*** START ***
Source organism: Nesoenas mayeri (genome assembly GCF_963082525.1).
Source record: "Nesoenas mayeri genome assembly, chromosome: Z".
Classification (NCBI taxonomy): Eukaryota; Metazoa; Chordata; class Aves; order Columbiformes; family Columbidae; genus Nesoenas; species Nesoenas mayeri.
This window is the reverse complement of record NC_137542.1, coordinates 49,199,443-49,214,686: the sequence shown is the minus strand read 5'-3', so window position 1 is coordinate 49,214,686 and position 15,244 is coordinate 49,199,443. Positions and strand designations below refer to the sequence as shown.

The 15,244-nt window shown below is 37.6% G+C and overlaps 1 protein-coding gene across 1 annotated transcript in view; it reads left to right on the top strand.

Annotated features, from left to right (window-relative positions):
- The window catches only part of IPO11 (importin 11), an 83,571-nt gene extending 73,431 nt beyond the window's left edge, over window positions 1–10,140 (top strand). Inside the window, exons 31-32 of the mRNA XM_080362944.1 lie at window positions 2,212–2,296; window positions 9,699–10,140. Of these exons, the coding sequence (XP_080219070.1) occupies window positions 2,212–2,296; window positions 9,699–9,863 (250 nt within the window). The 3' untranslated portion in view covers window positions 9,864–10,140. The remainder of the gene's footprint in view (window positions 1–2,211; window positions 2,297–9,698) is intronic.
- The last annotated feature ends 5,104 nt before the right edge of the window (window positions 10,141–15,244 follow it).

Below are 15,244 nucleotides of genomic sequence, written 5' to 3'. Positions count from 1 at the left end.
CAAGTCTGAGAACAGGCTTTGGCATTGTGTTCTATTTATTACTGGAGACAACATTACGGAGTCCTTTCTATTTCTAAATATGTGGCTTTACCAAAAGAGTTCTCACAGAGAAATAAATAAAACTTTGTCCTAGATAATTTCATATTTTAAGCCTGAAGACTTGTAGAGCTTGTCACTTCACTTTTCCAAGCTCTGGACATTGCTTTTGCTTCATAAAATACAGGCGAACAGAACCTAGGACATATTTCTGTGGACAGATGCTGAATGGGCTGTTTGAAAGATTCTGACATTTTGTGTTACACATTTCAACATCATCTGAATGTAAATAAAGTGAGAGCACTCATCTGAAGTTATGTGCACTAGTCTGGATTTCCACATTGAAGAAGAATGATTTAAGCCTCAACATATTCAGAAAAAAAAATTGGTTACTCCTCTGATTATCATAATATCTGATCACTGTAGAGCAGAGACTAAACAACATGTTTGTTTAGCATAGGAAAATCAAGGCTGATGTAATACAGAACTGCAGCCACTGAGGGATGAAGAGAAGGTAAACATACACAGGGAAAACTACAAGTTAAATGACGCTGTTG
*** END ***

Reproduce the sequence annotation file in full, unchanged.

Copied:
Source organism: Nesoenas mayeri (genome assembly GCF_963082525.1).
Source record: "Nesoenas mayeri genome assembly, chromosome: Z".
Classification (NCBI taxonomy): Eukaryota; Metazoa; Chordata; class Aves; order Columbiformes; family Columbidae; genus Nesoenas; species Nesoenas mayeri.
This window is the reverse complement of record NC_137542.1, coordinates 49,199,443-49,214,686: the sequence shown is the minus strand read 5'-3', so window position 1 is coordinate 49,214,686 and position 15,244 is coordinate 49,199,443. Positions and strand designations below refer to the sequence as shown.

The 15,244-nt window shown below is 37.6% G+C and overlaps 1 protein-coding gene across 1 annotated transcript in view; it reads left to right on the top strand.

Annotated features, from left to right (window-relative positions):
- The window catches only part of IPO11 (importin 11), an 83,571-nt gene extending 73,431 nt beyond the window's left edge, over window positions 1–10,140 (top strand). Inside the window, exons 31-32 of the mRNA XM_080362944.1 lie at window positions 2,212–2,296; window positions 9,699–10,140. Of these exons, the coding sequence (XP_080219070.1) occupies window positions 2,212–2,296; window positions 9,699–9,863 (250 nt within the window). The 3' untranslated portion in view covers window positions 9,864–10,140. The remainder of the gene's footprint in view (window positions 1–2,211; window positions 2,297–9,698) is intronic.
- The last annotated feature ends 5,104 nt before the right edge of the window (window positions 10,141–15,244 follow it).

Below are 15,244 nucleotides of genomic sequence, written 5' to 3'. Positions count from 1 at the left end.
CAAGTCTGAGAACAGGCTTTGGCATTGTGTTCTATTTATTACTGGAGACAACATTACGGAGTCCTTTCTATTTCTAAATATGTGGCTTTACCAAAAGAGTTCTCACAGAGAAATAAATAAAACTTTGTCCTAGATAATTTCATATTTTAAGCCTGAAGACTTGTAGAGCTTGTCACTTCACTTTTCCAAGCTCTGGACATTGCTTTTGCTTCATAAAATACAGGCGAACAGAACCTAGGACATATTTCTGTGGACAGATGCTGAATGGGCTGTTTGAAAGATTCTGACATTTTGTGTTACACATTTCAACATCATCTGAATGTAAATAAAGTGAGAGCACTCATCTGAAGTTATGTGCACTAGTCTGGATTTCCACATTGAAGAAGAATGATTTAAGCCTCAACATATTCAGAAAAAAAAATTGGTTACTCCTCTGATTATCATAATATCTGATCACTGTAGAGCAGAGACTAAACAACATGTTTGTTTAGCATAGGAAAATCAAGGCTGATGTAATACAGAACTGCAGCCACTGAGGGATGAAGAGAAGGTAAACATACACAGGGAAAACTACAAGTTAAATGACGCTGTTG